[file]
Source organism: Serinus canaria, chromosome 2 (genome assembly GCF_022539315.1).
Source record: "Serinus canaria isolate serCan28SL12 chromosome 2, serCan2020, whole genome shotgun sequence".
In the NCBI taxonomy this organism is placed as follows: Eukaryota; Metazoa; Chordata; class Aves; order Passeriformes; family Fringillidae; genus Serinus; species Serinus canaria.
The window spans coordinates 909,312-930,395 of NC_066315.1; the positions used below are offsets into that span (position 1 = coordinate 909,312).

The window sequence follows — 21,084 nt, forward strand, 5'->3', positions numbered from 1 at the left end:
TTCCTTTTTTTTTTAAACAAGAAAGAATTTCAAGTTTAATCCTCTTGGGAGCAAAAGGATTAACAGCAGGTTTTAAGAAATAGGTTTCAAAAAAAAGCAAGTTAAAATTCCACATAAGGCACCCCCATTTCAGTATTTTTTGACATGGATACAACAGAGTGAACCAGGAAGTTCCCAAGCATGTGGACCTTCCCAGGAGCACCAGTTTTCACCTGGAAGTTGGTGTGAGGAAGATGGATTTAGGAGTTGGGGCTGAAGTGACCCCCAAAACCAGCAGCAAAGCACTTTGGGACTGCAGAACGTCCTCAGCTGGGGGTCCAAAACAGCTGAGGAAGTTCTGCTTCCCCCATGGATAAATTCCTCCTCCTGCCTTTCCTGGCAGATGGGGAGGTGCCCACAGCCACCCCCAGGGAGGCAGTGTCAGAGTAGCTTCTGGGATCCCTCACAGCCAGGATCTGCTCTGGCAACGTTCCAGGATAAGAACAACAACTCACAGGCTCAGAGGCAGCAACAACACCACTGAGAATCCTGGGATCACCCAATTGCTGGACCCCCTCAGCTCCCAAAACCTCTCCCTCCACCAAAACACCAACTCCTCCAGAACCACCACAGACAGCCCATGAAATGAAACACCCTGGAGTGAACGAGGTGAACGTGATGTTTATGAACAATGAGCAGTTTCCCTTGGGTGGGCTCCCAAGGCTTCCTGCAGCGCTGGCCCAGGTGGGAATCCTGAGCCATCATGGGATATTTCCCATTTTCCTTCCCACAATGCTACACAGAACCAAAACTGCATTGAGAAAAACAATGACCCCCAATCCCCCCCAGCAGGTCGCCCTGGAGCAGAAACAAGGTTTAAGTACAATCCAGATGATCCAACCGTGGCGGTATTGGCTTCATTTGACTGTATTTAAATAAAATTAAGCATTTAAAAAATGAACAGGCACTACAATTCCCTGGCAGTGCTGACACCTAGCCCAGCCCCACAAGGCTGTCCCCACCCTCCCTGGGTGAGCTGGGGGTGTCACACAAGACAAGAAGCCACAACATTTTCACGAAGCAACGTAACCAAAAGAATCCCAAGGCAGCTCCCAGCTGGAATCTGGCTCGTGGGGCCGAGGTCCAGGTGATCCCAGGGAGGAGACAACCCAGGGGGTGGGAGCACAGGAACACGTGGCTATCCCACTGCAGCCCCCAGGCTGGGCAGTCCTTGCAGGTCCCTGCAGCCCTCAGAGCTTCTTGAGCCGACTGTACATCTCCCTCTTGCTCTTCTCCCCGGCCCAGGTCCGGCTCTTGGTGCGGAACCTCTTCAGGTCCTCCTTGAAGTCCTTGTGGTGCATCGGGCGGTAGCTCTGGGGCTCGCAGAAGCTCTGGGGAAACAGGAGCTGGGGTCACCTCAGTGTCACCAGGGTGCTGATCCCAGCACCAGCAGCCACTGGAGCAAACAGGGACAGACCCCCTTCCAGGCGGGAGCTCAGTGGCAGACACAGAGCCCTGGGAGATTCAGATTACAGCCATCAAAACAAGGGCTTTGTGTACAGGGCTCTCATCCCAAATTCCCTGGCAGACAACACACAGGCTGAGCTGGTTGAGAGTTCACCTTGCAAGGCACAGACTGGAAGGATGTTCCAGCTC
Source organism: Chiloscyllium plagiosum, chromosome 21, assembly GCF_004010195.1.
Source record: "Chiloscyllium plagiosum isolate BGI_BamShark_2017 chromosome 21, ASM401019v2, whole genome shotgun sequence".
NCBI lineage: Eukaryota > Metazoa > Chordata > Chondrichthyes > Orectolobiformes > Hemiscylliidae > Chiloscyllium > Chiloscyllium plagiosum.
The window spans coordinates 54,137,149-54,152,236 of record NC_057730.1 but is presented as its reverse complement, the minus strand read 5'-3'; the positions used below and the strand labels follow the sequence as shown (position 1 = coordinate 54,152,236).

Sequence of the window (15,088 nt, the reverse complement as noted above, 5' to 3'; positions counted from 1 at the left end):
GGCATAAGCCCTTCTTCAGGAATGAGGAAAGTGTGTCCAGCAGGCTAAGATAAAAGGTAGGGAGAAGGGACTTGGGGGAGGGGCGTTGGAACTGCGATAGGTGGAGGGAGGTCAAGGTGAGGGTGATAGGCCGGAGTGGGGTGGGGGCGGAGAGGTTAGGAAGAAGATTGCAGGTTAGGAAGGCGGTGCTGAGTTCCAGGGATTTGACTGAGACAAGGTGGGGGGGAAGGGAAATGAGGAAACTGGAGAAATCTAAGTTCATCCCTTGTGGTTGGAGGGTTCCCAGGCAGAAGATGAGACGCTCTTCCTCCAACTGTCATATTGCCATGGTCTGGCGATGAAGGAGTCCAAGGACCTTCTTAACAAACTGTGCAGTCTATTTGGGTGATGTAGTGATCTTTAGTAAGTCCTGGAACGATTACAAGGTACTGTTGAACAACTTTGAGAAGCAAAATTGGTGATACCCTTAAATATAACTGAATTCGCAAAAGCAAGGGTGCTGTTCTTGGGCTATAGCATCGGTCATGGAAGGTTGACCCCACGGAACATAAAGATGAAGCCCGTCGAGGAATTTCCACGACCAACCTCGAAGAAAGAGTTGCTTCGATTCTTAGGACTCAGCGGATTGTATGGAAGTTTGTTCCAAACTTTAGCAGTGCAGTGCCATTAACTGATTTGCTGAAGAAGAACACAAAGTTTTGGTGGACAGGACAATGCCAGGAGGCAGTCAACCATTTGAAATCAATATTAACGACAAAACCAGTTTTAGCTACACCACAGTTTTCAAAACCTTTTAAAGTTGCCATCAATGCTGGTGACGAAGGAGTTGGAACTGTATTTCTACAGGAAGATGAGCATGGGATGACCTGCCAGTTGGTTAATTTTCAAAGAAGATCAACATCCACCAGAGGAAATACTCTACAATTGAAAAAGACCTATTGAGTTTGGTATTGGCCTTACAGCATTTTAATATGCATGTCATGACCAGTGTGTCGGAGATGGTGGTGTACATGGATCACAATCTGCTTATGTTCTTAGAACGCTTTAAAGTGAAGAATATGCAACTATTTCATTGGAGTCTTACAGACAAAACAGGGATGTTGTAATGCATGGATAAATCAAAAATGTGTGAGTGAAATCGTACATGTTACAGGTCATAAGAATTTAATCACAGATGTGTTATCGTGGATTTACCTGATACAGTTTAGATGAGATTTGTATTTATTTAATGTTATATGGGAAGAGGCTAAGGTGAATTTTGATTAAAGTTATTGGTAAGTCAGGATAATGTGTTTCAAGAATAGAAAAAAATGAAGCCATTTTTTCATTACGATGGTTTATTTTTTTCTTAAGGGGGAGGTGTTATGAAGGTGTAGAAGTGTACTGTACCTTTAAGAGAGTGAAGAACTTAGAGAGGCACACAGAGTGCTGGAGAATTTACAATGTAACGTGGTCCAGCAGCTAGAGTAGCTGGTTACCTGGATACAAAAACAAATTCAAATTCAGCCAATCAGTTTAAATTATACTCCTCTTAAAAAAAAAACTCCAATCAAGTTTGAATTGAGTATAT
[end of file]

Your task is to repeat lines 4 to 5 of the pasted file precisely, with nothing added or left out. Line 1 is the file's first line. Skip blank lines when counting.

The window spans coordinates 909,312-930,395 of NC_066315.1; the positions used below are offsets into that span (position 1 = coordinate 909,312).

The window sequence follows — 21,084 nt, forward strand, 5'->3', positions numbered from 1 at the left end: